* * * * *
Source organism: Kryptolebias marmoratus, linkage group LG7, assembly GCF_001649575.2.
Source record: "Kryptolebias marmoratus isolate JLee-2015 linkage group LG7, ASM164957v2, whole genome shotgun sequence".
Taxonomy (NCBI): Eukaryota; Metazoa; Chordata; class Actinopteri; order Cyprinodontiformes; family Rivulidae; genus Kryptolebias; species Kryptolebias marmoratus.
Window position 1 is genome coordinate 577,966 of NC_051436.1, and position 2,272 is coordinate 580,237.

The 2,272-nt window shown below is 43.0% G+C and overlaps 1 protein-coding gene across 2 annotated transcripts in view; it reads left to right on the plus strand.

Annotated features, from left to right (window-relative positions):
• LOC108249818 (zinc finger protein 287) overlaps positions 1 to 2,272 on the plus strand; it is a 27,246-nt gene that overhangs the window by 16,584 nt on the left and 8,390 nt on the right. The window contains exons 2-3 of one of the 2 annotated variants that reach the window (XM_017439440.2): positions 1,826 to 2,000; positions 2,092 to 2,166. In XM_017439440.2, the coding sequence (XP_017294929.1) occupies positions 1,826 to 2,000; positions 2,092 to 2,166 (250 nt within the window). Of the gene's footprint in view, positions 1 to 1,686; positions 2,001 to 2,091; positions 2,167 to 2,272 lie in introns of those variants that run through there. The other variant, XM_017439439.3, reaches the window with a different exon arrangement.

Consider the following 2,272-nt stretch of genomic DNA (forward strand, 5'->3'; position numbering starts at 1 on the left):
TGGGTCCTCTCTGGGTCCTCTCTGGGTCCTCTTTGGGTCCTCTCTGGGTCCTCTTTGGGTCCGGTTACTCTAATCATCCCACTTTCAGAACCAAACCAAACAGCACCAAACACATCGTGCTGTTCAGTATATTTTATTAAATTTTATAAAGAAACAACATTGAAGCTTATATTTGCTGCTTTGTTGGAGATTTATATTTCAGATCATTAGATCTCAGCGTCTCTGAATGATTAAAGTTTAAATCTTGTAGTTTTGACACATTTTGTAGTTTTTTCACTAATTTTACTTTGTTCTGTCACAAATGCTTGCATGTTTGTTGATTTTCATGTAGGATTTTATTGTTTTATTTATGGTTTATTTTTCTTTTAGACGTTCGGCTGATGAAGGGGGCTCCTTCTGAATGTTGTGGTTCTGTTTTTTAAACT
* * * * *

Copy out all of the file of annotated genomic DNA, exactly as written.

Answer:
Source organism: Kryptolebias marmoratus, linkage group LG7, assembly GCF_001649575.2.
Source record: "Kryptolebias marmoratus isolate JLee-2015 linkage group LG7, ASM164957v2, whole genome shotgun sequence".
Taxonomy (NCBI): Eukaryota; Metazoa; Chordata; class Actinopteri; order Cyprinodontiformes; family Rivulidae; genus Kryptolebias; species Kryptolebias marmoratus.
Window position 1 is genome coordinate 577,966 of NC_051436.1, and position 2,272 is coordinate 580,237.

The 2,272-nt window shown below is 43.0% G+C and overlaps 1 protein-coding gene across 2 annotated transcripts in view; it reads left to right on the plus strand.

Annotated features, from left to right (window-relative positions):
• LOC108249818 (zinc finger protein 287) overlaps positions 1 to 2,272 on the plus strand; it is a 27,246-nt gene that overhangs the window by 16,584 nt on the left and 8,390 nt on the right. The window contains exons 2-3 of one of the 2 annotated variants that reach the window (XM_017439440.2): positions 1,826 to 2,000; positions 2,092 to 2,166. In XM_017439440.2, the coding sequence (XP_017294929.1) occupies positions 1,826 to 2,000; positions 2,092 to 2,166 (250 nt within the window). Of the gene's footprint in view, positions 1 to 1,686; positions 2,001 to 2,091; positions 2,167 to 2,272 lie in introns of those variants that run through there. The other variant, XM_017439439.3, reaches the window with a different exon arrangement.

Consider the following 2,272-nt stretch of genomic DNA (forward strand, 5'->3'; position numbering starts at 1 on the left):
TGGGTCCTCTCTGGGTCCTCTCTGGGTCCTCTTTGGGTCCTCTCTGGGTCCTCTTTGGGTCCGGTTACTCTAATCATCCCACTTTCAGAACCAAACCAAACAGCACCAAACACATCGTGCTGTTCAGTATATTTTATTAAATTTTATAAAGAAACAACATTGAAGCTTATATTTGCTGCTTTGTTGGAGATTTATATTTCAGATCATTAGATCTCAGCGTCTCTGAATGATTAAAGTTTAAATCTTGTAGTTTTGACACATTTTGTAGTTTTTTCACTAATTTTACTTTGTTCTGTCACAAATGCTTGCATGTTTGTTGATTTTCATGTAGGATTTTATTGTTTTATTTATGGTTTATTTTTCTTTTAGACGTTCGGCTGATGAAGGGGGCTCCTTCTGAATGTTGTGGTTCTGTTTTTTAAACT